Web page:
From witnessing its best haul at the 59th National Awards to 'Fandry' drawing in the crowds beyond traditional audiences, Marathi cinema is breaking barriers, especially in terms of language, as Kanika Sharma finds out
Marathi cinema has always had it heavy on its shoulders, especially when the precedent of such a legacy is Dadasaheb Phalke. Though decked with illustrious names, Marathi films have had it tough since the 1980s as Maharashtrian audiences were the only ones who turned up, despite government support.
This wasn’t the case earlier, Kapil Bhopatkar, owner of Bharatmata Cinema, tells us, “Marathi cinema has had many downturns. First, with the arrival of the videocassette recorder (VCR), cinema hall audiences became uncertain. Then, satellite television, followed by local Marathi channels and Marathi theatre, posed problems.”
Bharatmata Cinema is the only single screen theatre that shows Marathi films in the city. Pic/Rane Ashish
Bharatmata Cinema, one of the last surviving single-screen cinema halls in Mumbai, established in 1941, serves as a reminder of the times when Marathi cinema had queues of cinegoers snaking pavements. Bhopatkar claims that even Gujaratis, Marwaris and Parsis would watch the cinema during those days.
“In the last two / two-and-a-half years, there has been an upsurge in the screening and success of Marathi films. We’ve had films that open with three shows on a Friday and midweek become nine to cater to the increasing interest,” informs Kamal Gianchandani, president of PVR Pictures.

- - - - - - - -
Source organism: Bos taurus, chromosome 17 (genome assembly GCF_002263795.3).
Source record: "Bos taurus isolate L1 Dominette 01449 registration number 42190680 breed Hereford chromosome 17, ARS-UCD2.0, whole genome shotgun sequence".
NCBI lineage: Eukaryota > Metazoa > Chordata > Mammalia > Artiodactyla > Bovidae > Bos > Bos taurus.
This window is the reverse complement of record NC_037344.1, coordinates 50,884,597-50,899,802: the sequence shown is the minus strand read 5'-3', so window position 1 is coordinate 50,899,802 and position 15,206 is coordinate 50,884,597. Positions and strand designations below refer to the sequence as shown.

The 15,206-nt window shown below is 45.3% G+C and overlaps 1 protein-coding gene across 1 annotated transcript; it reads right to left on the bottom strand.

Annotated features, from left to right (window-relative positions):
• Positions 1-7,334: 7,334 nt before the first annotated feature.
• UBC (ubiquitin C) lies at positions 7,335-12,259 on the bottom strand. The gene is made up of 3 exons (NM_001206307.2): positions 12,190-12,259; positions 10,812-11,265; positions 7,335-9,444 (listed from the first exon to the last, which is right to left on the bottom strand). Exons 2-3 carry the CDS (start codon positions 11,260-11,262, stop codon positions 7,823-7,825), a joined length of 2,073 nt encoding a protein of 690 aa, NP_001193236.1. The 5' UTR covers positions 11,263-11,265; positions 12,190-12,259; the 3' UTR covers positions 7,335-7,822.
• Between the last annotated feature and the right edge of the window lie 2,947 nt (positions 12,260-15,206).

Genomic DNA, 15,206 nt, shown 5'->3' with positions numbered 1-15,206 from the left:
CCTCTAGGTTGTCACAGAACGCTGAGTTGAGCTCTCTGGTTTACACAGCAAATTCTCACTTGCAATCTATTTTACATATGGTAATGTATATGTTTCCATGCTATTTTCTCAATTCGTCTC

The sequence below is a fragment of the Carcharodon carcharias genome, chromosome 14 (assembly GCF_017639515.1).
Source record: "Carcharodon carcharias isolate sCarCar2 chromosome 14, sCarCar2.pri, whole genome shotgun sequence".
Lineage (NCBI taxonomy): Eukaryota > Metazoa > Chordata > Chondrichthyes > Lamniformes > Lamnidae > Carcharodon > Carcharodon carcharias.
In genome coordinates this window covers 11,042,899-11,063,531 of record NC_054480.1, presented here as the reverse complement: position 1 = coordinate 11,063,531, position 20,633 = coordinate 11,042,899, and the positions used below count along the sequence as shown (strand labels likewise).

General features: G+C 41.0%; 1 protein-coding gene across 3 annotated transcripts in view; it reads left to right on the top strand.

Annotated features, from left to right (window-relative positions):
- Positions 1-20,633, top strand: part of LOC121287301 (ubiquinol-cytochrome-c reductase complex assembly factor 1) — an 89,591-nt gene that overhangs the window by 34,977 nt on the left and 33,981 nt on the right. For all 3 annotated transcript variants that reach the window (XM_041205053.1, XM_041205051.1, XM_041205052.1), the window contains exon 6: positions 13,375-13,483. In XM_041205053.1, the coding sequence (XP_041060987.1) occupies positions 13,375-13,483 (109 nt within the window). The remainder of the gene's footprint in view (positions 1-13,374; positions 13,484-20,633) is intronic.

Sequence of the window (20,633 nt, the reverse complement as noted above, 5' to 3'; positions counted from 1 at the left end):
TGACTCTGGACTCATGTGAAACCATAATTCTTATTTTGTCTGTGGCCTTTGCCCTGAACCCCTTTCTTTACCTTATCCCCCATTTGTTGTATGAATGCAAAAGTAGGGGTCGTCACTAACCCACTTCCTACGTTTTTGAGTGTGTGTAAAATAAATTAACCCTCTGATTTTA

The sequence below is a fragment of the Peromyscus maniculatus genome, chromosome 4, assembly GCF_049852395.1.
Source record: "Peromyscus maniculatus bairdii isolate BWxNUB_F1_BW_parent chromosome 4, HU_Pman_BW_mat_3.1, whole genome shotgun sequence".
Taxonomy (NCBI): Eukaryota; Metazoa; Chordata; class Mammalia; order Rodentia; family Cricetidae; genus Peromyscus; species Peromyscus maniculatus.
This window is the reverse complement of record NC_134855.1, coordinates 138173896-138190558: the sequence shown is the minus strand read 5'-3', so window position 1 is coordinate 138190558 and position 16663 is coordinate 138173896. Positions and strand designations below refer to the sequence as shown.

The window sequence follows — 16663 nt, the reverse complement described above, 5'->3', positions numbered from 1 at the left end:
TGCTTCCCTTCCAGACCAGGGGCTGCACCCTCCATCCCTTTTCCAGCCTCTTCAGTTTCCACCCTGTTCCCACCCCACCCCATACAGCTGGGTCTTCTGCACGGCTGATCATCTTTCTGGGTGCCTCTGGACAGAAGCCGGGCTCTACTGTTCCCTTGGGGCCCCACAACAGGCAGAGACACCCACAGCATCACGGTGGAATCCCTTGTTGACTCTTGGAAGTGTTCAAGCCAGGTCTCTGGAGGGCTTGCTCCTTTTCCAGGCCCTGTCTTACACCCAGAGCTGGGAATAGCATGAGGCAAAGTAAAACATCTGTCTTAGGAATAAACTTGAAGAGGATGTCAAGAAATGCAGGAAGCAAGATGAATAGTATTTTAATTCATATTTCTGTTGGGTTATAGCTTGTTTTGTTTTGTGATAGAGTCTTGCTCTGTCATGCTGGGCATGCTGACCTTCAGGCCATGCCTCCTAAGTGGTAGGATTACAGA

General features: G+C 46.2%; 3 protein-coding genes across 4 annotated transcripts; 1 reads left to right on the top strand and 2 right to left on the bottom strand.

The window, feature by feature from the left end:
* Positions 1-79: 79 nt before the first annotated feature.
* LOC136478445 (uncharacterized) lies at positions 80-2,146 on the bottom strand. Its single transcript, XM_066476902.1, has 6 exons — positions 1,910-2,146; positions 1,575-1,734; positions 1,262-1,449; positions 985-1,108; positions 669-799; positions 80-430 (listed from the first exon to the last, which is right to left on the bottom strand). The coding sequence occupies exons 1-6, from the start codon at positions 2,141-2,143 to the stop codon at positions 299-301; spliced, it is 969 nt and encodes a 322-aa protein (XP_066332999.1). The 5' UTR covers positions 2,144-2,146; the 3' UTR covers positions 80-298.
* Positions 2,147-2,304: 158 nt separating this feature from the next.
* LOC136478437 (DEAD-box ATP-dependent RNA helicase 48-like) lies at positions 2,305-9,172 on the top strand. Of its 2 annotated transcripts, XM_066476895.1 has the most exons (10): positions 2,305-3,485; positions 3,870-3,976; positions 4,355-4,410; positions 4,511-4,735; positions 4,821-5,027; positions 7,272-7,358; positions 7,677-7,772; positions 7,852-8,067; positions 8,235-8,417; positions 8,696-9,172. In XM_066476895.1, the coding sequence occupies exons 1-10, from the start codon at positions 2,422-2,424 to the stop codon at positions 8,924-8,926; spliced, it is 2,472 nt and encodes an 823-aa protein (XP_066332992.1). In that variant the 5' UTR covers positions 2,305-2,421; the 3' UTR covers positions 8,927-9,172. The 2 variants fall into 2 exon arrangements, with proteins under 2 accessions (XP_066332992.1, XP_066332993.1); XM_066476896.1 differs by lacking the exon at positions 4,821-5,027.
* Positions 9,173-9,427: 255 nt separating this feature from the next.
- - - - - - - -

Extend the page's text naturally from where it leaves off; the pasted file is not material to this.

Fandry is a love story with caste politics as background
Evident of a change, Nagraj Manjule’s Fandry that won the Grand Jury Prize at the Mumbai Film Festival was released in unusual places such as Kolkata, Indore, Chennai and Baroda.
Manjule during the shoot
The actual game changer can be traced to 2004, in the film, Shwaas that triggered the dwindling number of films being made in the industry from 14 to 100 and more. “Marathi audiences have always been used to reading literature, so they appreciate quality,” maintains Bhopatkar.
Mixing it up
“Recently, I watched Duniyadari,” says 21-year-old Sachin Dhivar, who was not attracted to Marathi films as “there was no fun in them” till some time ago. Yet he regards the 2013 blockbuster as an eye-opener which he found as “advanced”.
Sachin Khedekar, a Marathi actor who has marked his presence in both Hindi and Marathi films, gives the expert’s lowdown on this recent development: “If you look at the last five years, none of the films can be said to belong to a single genre.” He adds, “They are all sorts — historical, comical and social.” Naming a few, he shares Kaksparsh, Duniyadari, and Balak Palak.
Raking in the moolah
“Festival screenings help in making the audience aware of your film,” adds Manjule. As the premises of Hindi cinema and regional cinema fades during the selection of films at festivals, Indian films seem to be destined to attain greater heights of viewership. Yet, in order to give it a mainstream release, publicity and promotion will play a vital role, asserts Bhopatkar.
Since Shwaas, which only had word-of-mouth publicity; Manjule’s Fandry is being promoted by the who’s who of Bollywood including Kiran Rao and Rakeysh Omprakash Mehra. As of today, an average Marathi film is being made for Rs 1.5 crore. Bhopatkar still feels that the market for Marathi cinema is almost unexplored and has the potential to give tough competition to Bollywood.